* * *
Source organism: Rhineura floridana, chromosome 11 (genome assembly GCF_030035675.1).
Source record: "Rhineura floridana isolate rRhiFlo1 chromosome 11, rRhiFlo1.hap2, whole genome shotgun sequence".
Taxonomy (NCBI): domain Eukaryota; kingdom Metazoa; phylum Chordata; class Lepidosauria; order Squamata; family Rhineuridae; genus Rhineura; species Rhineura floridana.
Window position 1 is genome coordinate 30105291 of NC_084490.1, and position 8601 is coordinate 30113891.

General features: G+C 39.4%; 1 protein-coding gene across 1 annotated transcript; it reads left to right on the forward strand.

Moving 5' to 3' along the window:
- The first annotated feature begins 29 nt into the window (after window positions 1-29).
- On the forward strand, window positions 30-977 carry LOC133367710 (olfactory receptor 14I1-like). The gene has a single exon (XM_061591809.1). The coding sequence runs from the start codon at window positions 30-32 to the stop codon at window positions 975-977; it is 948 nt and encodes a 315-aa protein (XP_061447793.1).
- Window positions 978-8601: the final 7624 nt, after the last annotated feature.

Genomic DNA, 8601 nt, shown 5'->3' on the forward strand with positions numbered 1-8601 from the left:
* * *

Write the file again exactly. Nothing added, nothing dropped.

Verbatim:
Source organism: Rhineura floridana, chromosome 11 (genome assembly GCF_030035675.1).
Source record: "Rhineura floridana isolate rRhiFlo1 chromosome 11, rRhiFlo1.hap2, whole genome shotgun sequence".
Taxonomy (NCBI): domain Eukaryota; kingdom Metazoa; phylum Chordata; class Lepidosauria; order Squamata; family Rhineuridae; genus Rhineura; species Rhineura floridana.
Window position 1 is genome coordinate 30105291 of NC_084490.1, and position 8601 is coordinate 30113891.

General features: G+C 39.4%; 1 protein-coding gene across 1 annotated transcript; it reads left to right on the forward strand.

Moving 5' to 3' along the window:
- The first annotated feature begins 29 nt into the window (after window positions 1-29).
- On the forward strand, window positions 30-977 carry LOC133367710 (olfactory receptor 14I1-like). The gene has a single exon (XM_061591809.1). The coding sequence runs from the start codon at window positions 30-32 to the stop codon at window positions 975-977; it is 948 nt and encodes a 315-aa protein (XP_061447793.1).
- Window positions 978-8601: the final 7624 nt, after the last annotated feature.

Genomic DNA, 8601 nt, shown 5'->3' on the forward strand with positions numbered 1-8601 from the left: